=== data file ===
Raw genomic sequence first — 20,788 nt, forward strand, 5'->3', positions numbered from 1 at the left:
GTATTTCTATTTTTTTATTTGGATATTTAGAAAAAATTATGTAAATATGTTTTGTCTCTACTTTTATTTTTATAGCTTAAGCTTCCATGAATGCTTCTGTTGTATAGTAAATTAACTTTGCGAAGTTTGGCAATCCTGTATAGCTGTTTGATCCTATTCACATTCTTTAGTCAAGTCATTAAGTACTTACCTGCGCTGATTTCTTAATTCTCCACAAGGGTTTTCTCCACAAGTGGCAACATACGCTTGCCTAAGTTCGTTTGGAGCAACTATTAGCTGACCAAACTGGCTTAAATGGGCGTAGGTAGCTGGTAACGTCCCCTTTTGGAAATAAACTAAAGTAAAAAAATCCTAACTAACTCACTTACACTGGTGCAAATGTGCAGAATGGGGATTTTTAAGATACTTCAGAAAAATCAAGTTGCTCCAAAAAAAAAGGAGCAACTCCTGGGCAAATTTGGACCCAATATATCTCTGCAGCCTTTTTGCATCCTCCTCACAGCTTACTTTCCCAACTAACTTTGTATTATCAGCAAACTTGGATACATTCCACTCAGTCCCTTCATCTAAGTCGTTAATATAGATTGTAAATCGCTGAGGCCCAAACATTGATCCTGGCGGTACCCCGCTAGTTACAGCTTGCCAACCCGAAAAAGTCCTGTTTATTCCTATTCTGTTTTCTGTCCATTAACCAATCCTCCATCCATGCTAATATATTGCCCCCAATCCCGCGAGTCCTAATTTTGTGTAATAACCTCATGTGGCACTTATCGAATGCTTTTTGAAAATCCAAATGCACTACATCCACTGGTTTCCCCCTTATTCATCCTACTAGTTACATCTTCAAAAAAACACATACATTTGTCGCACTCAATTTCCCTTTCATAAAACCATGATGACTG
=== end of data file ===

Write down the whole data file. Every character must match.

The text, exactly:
Raw genomic sequence first — 20,788 nt, forward strand, 5'->3', positions numbered from 1 at the left:
GTATTTCTATTTTTTTATTTGGATATTTAGAAAAAATTATGTAAATATGTTTTGTCTCTACTTTTATTTTTATAGCTTAAGCTTCCATGAATGCTTCTGTTGTATAGTAAATTAACTTTGCGAAGTTTGGCAATCCTGTATAGCTGTTTGATCCTATTCACATTCTTTAGTCAAGTCATTAAGTACTTACCTGCGCTGATTTCTTAATTCTCCACAAGGGTTTTCTCCACAAGTGGCAACATACGCTTGCCTAAGTTCGTTTGGAGCAACTATTAGCTGACCAAACTGGCTTAAATGGGCGTAGGTAGCTGGTAACGTCCCCTTTTGGAAATAAACTAAAGTAAAAAAATCCTAACTAACTCACTTACACTGGTGCAAATGTGCAGAATGGGGATTTTTAAGATACTTCAGAAAAATCAAGTTGCTCCAAAAAAAAAGGAGCAACTCCTGGGCAAATTTGGACCCAATATATCTCTGCAGCCTTTTTGCATCCTCCTCACAGCTTACTTTCCCAACTAACTTTGTATTATCAGCAAACTTGGATACATTCCACTCAGTCCCTTCATCTAAGTCGTTAATATAGATTGTAAATCGCTGAGGCCCAAACATTGATCCTGGCGGTACCCCGCTAGTTACAGCTTGCCAACCCGAAAAAGTCCTGTTTATTCCTATTCTGTTTTCTGTCCATTAACCAATCCTCCATCCATGCTAATATATTGCCCCCAATCCCGCGAGTCCTAATTTTGTGTAATAACCTCATGTGGCACTTATCGAATGCTTTTTGAAAATCCAAATGCACTACATCCACTGGTTTCCCCCTTATTCATCCTACTAGTTACATCTTCAAAAAAACACATACATTTGTCGCACTCAATTTCCCTTTCATAAAACCATGATGACTG